Sunday, October 09, 2011

Occupy Wall Street? More Like Resistance is Futile

Sheer weirdness is a quality that has long permeated many far-left protest movements. But Occupy Atlanta takes the cake.

While the entire occupation movement has prided itself on claiming to be free-thinking individuals standing against a system that does not work for them -- although the detail that most of them are non-voters indicates that, in typical lazy-leftist fashion, they haven't even tried -- the groupthink aspect of the movement has become unignorable.

The case in point is an attempt by Congressman John Lewis (Democrat) to speak before the Occupy Atlanta General Assembly.

Lewis is widely known as a civil rights hero, and with good reason. But apparently that doesn't impress the weirdos at Occupy Atlanta, who instead of listening to Lewis speak, instead insisted on repeating after every single word spoken.

The emerging elements of Stalinism emerging from under the riptides of the occupation movement only becomes more frightening when one considers that the alleged free-thinking members of the occupation movement, at the very least in Atlanta, are proving to be nothing more than sheeple.

They've become their very own real-life Borg Collective. Almost quite literally.

Of course, those familiar with the Sci-Fi-Mythical Borg know full well that there is absolutely no freedom within such a collective, and whether one surrenders their freedom willingly or if it is taken from them by force seems entirely irrelevant.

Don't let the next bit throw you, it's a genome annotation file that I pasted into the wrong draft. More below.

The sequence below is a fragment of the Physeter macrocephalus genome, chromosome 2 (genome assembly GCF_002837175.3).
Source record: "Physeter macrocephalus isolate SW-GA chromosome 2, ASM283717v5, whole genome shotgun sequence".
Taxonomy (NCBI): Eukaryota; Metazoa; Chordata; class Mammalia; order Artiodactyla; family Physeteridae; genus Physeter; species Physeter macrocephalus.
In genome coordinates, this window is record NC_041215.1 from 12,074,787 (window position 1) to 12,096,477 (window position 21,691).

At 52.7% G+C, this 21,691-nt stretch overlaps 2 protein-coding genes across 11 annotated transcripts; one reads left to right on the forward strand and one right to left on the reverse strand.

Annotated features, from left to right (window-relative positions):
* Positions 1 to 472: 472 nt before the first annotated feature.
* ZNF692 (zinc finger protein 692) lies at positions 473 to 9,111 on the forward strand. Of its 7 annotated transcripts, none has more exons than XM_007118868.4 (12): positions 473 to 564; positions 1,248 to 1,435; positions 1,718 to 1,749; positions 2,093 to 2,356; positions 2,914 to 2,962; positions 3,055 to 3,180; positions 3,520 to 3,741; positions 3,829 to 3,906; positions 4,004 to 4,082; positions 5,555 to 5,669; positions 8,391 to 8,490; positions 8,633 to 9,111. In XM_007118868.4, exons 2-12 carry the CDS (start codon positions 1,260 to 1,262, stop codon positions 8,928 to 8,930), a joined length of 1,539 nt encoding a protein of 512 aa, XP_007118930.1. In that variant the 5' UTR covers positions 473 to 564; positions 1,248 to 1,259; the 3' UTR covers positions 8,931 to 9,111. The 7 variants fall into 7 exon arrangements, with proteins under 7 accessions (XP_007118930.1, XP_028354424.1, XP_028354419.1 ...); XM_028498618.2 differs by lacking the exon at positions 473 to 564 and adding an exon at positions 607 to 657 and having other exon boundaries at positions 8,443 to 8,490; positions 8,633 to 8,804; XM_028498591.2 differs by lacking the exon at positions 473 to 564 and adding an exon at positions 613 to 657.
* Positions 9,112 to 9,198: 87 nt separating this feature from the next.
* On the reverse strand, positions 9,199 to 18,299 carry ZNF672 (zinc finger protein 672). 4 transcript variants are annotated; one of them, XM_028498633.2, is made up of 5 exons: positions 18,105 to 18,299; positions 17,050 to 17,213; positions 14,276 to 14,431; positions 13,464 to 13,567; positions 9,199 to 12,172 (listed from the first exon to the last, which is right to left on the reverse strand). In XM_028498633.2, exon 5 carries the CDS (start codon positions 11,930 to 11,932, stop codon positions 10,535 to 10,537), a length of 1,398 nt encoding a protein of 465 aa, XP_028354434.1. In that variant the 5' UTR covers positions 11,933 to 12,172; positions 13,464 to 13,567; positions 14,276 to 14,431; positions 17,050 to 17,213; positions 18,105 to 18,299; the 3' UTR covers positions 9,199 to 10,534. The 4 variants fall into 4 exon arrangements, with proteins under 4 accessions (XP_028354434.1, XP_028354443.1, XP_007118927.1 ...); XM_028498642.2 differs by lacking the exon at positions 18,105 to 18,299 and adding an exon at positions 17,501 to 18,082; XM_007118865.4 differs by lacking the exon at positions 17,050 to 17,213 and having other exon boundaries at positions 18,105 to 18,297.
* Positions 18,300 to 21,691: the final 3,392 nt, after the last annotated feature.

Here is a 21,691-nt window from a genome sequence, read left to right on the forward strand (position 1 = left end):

It's becoming crystal clear: the "new America" Occupy Wall Street imagines is one in which people think in an increasingly uniform fashion, literally dictated them to the vanguard-esque demagogues who are more interested in obstructing the speech of people like John Lewis than in what they actually have to say.

Occupy Wall Street seems to be coming to think that resistance is futile. But they're in for a shock. despite their self-aggrandizing claims to represent "the 99%", Occupy Wall Street would be lucky to represent as much as 9% of American society, and the other at least 91% aren't going to put up with this kind of stupidity if they decide to try to impose it by force.


  1. "The whole point of this is to begin a democratic process in which no human being is more valuable than another"

    Speak for yourself hipster... I'm pretty sure that I'm more valuable to society than 99% of the protestors.

  2. I can't help but, in some sense, admire that the Occupation movement protesters are trying to do something, at least in their own way.

    But at the end of the day, they seem like little more than a public mass temper tantrum. They insist that the American political system doesn't work for them, when most of them are effectively non-participants.

    This in a system that, through its primary election process, provides them with the very real possibility of finding the kind of candidate they want. That's exactly what happened with Obama.

    At the end of the day, if they want to be as valuable as a voting citizen, they'd better do at least one of the things that makes a voting citizen valuable... vote.

    That isn't, by any means, the only thing that makes a voting citizen valuable. But it's an important one. They participate in the system, as opposed to simply whining.


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